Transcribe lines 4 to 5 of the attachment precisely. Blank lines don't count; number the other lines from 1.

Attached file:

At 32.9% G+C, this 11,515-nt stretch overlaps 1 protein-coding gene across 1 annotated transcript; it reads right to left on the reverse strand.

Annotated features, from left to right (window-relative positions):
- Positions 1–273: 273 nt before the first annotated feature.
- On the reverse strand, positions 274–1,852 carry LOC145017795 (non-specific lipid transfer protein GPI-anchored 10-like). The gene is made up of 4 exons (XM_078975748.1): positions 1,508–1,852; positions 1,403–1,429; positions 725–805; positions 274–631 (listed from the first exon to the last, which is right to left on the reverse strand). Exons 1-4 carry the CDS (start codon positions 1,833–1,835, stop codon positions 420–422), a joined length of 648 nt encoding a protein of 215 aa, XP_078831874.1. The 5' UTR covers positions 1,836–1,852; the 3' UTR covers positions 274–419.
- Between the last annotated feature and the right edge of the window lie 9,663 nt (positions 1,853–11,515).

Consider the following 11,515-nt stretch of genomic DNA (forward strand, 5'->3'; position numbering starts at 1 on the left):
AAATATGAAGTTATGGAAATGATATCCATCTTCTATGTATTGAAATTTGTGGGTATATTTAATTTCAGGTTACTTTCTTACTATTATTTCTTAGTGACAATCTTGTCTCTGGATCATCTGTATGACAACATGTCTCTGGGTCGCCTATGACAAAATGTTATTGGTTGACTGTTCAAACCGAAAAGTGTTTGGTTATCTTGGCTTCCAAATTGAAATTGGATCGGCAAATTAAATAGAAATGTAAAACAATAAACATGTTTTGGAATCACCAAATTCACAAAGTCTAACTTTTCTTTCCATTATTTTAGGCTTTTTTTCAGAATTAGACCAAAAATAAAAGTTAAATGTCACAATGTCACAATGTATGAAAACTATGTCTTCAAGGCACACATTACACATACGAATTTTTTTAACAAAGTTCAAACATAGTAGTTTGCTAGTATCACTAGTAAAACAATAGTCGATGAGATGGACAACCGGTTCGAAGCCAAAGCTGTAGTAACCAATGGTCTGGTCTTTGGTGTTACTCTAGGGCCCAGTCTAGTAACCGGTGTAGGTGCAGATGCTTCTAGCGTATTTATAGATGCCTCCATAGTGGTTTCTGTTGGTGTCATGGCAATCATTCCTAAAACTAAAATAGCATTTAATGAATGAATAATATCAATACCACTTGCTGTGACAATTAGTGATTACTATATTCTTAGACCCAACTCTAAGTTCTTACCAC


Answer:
- On the reverse strand, positions 274–1,852 carry LOC145017795 (non-specific lipid transfer protein GPI-anchored 10-like). The gene is made up of 4 exons (XM_078975748.1): positions 1,508–1,852; positions 1,403–1,429; positions 725–805; positions 274–631 (listed from the first exon to the last, which is right to left on the reverse strand). Exons 1-4 carry the CDS (start codon positions 1,833–1,835, stop codon positions 420–422), a joined length of 648 nt encoding a protein of 215 aa, XP_078831874.1. The 5' UTR covers positions 1,836–1,852; the 3' UTR covers positions 274–419.
- Between the last annotated feature and the right edge of the window lie 9,663 nt (positions 1,853–11,515).